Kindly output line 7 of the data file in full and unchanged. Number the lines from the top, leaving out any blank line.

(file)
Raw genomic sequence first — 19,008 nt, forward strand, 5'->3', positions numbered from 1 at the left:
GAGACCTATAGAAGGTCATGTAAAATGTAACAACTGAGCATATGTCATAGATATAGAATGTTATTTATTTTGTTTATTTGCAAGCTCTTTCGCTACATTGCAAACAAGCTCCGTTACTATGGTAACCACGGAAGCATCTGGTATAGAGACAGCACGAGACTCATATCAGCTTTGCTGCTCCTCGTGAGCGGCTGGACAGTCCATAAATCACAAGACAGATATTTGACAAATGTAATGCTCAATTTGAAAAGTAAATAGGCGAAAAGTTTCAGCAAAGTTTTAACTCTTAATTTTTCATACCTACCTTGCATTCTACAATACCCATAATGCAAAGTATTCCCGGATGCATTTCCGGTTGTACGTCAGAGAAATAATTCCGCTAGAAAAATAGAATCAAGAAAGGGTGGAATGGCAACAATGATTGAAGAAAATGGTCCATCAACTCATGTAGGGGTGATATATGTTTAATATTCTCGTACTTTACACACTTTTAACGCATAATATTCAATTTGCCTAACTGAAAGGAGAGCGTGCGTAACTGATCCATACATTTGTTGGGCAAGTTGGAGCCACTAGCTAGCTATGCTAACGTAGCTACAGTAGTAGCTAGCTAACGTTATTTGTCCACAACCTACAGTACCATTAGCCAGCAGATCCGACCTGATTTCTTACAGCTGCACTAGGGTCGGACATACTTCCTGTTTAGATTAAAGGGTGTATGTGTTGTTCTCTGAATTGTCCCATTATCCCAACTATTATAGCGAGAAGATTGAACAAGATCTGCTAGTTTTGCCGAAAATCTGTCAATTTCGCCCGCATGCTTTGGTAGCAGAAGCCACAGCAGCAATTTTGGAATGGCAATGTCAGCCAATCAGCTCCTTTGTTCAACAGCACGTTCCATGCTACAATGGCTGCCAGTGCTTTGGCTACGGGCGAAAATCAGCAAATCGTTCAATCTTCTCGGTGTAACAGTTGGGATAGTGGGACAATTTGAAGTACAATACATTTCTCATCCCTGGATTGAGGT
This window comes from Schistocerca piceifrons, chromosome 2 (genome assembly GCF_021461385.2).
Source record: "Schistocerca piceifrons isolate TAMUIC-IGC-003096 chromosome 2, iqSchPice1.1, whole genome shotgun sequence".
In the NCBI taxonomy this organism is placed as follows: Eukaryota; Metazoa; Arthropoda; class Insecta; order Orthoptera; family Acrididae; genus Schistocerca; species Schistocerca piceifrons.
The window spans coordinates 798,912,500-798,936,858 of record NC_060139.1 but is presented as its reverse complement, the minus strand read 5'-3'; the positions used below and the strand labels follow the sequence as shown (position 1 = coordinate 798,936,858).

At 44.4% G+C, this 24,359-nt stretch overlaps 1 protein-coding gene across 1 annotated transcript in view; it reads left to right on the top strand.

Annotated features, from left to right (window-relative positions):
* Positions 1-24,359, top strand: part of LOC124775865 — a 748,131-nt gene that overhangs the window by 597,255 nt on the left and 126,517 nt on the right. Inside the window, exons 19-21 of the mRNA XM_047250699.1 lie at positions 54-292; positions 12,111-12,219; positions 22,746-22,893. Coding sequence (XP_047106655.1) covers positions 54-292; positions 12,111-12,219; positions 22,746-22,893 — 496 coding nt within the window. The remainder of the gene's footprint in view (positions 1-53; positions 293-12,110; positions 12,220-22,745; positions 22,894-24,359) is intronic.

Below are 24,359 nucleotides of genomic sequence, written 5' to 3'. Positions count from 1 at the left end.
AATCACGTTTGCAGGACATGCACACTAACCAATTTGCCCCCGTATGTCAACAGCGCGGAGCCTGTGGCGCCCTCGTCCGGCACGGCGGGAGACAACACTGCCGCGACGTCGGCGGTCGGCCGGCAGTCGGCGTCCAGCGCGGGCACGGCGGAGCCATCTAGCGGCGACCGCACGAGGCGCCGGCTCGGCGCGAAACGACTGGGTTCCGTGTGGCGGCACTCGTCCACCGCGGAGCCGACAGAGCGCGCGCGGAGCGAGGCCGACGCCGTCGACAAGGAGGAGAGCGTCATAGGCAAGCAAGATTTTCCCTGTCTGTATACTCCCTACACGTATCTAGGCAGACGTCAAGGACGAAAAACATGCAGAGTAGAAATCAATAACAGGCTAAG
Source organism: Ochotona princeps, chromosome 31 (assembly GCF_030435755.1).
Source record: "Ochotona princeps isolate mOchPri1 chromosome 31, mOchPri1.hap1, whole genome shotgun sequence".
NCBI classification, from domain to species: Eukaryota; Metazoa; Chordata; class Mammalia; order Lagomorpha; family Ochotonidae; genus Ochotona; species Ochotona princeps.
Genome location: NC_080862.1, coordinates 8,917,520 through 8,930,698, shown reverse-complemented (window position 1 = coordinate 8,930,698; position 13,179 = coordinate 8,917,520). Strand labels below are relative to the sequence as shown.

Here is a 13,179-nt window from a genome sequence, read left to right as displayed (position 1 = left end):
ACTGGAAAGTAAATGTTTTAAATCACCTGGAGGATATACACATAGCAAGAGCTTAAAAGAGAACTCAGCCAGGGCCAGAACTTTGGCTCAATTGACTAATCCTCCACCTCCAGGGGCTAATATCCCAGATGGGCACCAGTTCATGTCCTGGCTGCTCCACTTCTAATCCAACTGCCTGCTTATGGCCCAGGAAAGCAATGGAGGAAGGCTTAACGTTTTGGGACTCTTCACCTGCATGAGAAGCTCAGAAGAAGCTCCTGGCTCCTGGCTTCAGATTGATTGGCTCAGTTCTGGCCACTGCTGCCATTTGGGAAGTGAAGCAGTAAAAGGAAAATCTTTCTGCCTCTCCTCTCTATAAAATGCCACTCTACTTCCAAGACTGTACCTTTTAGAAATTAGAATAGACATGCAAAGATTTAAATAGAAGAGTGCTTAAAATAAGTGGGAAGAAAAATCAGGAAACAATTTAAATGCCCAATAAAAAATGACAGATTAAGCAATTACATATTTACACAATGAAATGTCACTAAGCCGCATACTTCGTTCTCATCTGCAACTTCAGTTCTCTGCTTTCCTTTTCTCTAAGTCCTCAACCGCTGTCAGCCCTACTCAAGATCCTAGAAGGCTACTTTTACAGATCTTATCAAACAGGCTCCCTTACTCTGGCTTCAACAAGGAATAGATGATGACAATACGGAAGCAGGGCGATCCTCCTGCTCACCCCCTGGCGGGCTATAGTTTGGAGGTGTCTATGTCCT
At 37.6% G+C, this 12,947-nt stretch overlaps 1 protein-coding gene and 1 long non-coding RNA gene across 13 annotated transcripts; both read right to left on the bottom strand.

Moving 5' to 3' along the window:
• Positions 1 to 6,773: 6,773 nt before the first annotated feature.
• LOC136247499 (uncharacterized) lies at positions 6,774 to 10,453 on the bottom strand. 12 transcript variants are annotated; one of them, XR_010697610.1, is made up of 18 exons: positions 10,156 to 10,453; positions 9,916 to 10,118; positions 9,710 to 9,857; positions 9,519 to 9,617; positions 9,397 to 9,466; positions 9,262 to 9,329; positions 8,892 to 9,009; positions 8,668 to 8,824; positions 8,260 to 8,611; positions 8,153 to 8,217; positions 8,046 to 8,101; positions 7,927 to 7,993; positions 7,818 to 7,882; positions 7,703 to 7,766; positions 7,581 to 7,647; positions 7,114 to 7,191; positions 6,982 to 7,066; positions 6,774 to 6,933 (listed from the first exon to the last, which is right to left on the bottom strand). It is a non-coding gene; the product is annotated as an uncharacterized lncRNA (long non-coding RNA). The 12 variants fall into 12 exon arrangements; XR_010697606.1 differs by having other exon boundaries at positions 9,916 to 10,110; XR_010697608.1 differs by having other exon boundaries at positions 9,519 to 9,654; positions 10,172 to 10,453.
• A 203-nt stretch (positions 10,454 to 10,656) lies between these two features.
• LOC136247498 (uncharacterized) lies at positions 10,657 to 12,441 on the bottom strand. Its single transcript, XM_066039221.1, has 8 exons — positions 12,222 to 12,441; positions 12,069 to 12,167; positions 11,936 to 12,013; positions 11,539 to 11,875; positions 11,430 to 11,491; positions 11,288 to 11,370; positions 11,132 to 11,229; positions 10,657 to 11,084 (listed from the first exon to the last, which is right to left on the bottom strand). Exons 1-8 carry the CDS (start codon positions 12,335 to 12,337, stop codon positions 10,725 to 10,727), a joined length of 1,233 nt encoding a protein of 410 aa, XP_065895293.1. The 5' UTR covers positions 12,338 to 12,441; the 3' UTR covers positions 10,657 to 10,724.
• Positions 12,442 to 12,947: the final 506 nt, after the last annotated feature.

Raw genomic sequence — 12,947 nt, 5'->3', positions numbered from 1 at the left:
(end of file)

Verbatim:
At 44.4% G+C, this 24,359-nt stretch overlaps 1 protein-coding gene across 1 annotated transcript in view; it reads left to right on the top strand.